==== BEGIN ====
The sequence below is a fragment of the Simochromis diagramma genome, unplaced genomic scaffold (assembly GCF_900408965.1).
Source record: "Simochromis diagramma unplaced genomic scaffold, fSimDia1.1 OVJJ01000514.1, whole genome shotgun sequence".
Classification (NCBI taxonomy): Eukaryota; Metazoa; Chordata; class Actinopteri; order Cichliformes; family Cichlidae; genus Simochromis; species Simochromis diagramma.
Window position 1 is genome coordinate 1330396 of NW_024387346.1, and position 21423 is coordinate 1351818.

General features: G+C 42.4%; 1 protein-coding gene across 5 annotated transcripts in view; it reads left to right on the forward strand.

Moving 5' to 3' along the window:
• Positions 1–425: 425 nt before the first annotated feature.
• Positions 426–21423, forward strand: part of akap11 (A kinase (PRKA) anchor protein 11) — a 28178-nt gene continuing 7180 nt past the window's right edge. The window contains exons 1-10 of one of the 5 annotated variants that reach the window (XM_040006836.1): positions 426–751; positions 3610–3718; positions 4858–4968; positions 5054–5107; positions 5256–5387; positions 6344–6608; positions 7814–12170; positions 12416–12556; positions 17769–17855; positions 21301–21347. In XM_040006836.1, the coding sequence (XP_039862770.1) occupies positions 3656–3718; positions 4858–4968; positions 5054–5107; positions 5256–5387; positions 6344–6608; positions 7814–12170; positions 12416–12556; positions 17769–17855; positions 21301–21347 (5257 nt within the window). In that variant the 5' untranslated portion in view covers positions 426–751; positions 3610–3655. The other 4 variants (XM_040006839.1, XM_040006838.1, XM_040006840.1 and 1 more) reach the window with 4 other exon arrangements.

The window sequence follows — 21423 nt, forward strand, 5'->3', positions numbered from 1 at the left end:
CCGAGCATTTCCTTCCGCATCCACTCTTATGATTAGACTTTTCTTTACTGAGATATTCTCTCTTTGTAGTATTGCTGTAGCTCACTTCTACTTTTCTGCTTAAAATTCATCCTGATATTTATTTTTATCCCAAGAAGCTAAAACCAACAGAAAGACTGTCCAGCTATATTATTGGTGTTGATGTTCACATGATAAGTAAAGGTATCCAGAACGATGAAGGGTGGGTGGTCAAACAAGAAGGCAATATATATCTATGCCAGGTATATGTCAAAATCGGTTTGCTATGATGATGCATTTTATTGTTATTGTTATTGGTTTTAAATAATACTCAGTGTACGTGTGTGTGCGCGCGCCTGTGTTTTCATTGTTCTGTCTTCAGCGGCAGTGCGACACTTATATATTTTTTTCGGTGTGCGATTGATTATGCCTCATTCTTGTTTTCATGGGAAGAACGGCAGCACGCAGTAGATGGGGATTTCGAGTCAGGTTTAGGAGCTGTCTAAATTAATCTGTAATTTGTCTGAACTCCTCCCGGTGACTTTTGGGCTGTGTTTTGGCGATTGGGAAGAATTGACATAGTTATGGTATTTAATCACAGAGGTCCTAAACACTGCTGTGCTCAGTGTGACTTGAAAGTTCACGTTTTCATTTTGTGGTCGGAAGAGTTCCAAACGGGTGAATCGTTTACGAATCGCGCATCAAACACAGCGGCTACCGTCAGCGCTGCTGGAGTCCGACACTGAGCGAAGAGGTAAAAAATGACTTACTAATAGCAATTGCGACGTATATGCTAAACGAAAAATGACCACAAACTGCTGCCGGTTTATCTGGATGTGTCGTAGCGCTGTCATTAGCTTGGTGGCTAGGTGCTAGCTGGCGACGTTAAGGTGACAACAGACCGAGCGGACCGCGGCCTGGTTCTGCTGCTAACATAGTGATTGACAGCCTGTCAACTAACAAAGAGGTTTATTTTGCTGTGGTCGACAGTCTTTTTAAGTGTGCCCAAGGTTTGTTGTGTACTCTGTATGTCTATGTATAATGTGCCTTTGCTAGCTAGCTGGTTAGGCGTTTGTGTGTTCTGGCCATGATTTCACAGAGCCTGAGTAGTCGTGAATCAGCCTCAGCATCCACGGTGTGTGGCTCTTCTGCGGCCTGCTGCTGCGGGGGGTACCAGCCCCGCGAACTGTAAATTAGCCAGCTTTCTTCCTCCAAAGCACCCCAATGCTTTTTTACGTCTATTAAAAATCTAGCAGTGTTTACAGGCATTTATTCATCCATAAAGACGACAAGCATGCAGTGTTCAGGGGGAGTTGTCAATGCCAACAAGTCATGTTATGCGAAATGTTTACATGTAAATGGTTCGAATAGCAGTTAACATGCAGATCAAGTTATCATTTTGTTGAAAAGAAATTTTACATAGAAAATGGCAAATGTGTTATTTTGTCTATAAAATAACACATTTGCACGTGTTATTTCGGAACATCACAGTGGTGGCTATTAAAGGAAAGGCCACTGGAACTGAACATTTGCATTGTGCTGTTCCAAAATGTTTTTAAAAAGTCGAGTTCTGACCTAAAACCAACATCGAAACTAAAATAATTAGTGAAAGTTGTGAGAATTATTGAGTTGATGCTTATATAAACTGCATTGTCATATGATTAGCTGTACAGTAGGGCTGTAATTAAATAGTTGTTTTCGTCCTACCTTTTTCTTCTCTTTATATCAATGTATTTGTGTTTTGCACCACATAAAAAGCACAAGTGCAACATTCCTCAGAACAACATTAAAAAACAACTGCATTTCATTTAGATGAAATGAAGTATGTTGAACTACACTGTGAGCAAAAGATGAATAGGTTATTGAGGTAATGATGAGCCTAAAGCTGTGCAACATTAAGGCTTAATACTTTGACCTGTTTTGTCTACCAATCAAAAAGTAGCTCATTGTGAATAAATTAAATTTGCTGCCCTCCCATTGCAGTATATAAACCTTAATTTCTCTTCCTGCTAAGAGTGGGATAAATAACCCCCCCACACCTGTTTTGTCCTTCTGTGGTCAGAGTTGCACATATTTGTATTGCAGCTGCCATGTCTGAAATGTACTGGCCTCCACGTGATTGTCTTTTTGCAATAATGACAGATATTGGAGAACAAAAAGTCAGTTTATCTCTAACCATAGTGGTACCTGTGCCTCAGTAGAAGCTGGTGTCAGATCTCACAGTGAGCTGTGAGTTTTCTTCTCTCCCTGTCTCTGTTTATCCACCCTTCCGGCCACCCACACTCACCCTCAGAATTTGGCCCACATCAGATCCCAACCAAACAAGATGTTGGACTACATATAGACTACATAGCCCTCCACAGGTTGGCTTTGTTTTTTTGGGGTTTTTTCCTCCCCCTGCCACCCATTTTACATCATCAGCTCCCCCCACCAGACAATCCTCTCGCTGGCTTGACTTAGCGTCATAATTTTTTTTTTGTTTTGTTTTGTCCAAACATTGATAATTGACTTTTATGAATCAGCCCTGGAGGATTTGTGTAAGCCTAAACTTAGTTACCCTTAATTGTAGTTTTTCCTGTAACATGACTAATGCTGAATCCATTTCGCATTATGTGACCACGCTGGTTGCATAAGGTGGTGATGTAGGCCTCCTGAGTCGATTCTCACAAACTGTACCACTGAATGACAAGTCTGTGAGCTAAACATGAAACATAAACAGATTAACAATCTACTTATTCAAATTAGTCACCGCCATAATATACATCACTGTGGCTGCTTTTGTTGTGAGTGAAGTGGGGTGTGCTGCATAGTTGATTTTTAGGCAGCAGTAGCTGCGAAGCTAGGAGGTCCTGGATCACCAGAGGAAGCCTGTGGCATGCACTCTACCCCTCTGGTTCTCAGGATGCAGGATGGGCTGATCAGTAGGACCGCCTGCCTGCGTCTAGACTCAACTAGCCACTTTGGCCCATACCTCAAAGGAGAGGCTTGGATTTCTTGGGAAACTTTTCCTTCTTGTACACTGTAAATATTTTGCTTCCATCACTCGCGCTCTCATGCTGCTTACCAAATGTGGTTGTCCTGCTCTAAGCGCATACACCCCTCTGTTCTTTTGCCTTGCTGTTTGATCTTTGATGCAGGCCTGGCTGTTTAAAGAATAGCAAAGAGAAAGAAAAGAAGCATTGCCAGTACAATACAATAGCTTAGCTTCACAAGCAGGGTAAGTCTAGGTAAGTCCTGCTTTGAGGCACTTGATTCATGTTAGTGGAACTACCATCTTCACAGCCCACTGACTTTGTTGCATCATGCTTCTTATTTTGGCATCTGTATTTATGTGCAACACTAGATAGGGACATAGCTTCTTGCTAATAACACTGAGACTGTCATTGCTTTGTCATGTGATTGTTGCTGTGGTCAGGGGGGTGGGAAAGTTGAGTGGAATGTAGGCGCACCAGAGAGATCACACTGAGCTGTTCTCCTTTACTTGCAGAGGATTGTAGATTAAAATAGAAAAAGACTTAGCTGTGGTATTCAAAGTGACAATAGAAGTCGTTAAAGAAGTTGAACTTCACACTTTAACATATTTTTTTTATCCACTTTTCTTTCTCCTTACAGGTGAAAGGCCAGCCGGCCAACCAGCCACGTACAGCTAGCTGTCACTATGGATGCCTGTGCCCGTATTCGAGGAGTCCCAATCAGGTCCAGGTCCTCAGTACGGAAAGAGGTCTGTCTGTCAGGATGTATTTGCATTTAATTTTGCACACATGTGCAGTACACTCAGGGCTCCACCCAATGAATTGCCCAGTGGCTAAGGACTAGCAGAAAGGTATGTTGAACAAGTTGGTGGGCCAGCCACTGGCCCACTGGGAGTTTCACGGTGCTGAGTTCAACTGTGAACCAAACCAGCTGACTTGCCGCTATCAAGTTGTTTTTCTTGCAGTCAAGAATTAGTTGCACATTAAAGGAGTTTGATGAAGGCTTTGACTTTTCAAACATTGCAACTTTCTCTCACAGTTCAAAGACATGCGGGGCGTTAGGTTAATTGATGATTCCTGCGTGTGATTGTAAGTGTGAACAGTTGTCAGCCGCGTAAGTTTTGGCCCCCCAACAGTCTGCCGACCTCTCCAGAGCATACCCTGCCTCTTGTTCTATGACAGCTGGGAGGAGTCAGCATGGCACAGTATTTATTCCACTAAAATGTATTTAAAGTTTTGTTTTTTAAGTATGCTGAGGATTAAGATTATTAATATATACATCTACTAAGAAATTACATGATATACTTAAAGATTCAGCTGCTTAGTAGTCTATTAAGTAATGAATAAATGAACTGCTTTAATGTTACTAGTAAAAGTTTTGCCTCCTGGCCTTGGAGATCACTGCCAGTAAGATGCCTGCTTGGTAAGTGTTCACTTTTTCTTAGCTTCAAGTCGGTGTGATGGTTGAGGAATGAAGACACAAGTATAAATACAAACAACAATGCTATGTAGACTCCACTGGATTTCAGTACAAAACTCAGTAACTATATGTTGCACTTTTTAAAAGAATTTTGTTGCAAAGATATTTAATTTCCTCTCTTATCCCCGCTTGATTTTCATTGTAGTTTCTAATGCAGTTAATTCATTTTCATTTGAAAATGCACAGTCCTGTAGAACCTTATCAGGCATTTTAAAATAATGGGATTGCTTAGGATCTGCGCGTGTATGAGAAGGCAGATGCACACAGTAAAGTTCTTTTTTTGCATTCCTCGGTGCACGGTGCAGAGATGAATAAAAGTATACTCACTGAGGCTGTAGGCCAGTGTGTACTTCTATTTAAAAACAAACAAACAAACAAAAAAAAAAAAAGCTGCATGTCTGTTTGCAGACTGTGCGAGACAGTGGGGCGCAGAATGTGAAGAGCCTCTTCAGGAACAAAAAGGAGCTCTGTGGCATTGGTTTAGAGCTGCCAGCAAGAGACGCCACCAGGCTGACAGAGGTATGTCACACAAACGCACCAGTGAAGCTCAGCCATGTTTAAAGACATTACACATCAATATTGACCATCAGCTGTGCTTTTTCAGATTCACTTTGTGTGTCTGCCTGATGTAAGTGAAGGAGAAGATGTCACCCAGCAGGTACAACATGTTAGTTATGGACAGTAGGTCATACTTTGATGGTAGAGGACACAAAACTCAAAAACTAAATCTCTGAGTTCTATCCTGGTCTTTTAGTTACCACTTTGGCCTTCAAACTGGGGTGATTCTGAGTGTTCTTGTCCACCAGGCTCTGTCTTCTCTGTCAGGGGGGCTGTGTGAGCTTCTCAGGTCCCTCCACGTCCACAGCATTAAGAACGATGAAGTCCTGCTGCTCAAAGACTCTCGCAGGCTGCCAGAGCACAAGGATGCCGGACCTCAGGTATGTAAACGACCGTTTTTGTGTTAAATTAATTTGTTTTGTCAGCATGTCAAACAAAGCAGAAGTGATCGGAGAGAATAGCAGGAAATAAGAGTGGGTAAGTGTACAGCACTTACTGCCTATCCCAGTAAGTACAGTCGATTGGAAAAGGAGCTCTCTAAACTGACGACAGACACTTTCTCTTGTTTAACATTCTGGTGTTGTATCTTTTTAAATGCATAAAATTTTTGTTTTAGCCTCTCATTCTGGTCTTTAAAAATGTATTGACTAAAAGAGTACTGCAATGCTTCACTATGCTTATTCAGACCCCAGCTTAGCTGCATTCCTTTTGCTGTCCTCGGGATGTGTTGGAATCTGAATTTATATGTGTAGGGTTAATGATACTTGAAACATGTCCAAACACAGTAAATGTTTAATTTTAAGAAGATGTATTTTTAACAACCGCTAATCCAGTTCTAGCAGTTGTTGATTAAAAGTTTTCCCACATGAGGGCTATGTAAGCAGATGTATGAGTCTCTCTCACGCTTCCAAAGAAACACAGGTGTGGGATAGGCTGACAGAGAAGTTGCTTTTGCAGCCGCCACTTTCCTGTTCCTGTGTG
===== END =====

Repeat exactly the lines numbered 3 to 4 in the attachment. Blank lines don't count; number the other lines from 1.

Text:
Classification (NCBI taxonomy): Eukaryota; Metazoa; Chordata; class Actinopteri; order Cichliformes; family Cichlidae; genus Simochromis; species Simochromis diagramma.
Window position 1 is genome coordinate 1330396 of NW_024387346.1, and position 21423 is coordinate 1351818.